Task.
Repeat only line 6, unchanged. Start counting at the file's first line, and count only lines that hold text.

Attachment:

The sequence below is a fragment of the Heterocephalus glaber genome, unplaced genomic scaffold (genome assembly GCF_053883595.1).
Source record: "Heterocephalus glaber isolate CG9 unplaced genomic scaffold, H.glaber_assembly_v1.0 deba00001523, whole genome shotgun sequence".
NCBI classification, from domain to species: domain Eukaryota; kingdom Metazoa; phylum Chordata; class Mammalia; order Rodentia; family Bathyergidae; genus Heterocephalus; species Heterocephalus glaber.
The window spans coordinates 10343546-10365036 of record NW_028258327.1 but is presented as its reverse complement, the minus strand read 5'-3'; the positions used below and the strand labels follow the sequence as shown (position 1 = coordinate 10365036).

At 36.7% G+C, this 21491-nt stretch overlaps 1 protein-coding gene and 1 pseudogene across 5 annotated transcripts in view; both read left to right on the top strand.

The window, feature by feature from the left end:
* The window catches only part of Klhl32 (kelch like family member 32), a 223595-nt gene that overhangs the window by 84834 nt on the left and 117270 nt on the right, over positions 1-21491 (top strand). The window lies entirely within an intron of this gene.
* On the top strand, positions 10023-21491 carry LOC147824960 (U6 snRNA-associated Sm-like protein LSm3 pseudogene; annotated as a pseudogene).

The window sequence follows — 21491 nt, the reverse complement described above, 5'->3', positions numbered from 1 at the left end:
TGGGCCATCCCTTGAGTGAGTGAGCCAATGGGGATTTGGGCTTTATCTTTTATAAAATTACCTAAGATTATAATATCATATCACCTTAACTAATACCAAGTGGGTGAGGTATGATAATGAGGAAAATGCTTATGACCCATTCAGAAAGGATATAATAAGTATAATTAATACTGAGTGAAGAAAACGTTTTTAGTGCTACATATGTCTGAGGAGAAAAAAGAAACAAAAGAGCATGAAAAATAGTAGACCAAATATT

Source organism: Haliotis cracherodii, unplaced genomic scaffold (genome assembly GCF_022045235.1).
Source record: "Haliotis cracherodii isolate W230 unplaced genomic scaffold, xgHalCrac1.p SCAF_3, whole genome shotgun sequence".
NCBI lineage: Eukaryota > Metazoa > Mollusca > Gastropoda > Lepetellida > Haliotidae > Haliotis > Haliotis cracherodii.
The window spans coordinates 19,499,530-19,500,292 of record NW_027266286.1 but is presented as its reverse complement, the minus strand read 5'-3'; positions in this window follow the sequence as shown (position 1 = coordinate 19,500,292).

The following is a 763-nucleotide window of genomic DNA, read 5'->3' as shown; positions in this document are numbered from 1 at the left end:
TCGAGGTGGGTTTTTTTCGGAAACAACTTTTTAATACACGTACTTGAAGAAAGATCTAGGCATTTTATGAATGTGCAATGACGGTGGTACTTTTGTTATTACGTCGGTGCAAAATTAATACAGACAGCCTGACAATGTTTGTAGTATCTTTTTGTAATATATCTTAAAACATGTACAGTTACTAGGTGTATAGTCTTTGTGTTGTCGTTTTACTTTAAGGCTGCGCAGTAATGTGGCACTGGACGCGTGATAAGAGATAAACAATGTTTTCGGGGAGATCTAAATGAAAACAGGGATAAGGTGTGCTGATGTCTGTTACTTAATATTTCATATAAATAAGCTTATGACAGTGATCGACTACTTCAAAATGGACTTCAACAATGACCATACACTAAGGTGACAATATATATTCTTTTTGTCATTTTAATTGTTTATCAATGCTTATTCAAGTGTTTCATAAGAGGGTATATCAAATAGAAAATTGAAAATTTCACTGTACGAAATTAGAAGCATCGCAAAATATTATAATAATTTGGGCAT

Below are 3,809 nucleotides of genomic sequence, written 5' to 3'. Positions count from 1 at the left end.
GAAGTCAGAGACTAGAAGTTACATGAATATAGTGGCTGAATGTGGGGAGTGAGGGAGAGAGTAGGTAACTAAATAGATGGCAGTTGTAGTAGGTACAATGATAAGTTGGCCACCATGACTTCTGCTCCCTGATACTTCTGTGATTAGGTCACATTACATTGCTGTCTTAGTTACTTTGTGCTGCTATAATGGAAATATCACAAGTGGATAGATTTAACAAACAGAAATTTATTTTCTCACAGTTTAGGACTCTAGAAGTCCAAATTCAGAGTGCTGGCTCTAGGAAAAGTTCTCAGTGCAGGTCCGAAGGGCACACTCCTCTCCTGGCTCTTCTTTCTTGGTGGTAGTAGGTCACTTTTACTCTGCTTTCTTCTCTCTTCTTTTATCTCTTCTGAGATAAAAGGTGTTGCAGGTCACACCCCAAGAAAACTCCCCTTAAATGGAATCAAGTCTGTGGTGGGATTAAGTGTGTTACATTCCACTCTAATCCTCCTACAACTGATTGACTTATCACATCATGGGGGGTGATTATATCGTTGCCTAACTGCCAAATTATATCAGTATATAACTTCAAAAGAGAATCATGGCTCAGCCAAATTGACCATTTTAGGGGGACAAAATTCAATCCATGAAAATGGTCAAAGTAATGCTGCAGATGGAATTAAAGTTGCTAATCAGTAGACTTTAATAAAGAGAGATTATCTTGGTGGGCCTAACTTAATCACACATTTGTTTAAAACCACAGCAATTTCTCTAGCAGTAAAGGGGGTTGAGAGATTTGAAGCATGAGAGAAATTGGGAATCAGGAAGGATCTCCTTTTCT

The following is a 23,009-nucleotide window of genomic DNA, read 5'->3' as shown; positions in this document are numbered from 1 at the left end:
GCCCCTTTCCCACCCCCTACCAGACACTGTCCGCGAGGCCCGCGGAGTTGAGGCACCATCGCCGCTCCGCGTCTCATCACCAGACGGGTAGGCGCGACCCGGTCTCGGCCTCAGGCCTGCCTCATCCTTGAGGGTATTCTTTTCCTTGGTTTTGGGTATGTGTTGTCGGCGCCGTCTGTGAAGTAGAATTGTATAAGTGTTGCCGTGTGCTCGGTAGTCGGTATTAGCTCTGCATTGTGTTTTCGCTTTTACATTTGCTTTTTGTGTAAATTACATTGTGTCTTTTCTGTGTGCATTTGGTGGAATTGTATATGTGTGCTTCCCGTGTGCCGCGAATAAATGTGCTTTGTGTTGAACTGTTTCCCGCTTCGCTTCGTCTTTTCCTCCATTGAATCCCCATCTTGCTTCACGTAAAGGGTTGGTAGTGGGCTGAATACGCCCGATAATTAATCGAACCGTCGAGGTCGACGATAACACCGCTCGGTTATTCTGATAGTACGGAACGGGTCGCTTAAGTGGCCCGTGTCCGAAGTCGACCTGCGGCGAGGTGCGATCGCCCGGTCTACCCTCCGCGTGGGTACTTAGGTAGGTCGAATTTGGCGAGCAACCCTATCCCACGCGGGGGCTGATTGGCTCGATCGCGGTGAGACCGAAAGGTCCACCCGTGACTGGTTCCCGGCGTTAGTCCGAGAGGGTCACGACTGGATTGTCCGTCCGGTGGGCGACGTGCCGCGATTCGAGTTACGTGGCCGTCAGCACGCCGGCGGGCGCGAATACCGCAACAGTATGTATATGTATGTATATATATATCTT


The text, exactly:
The window, feature by feature from the left end: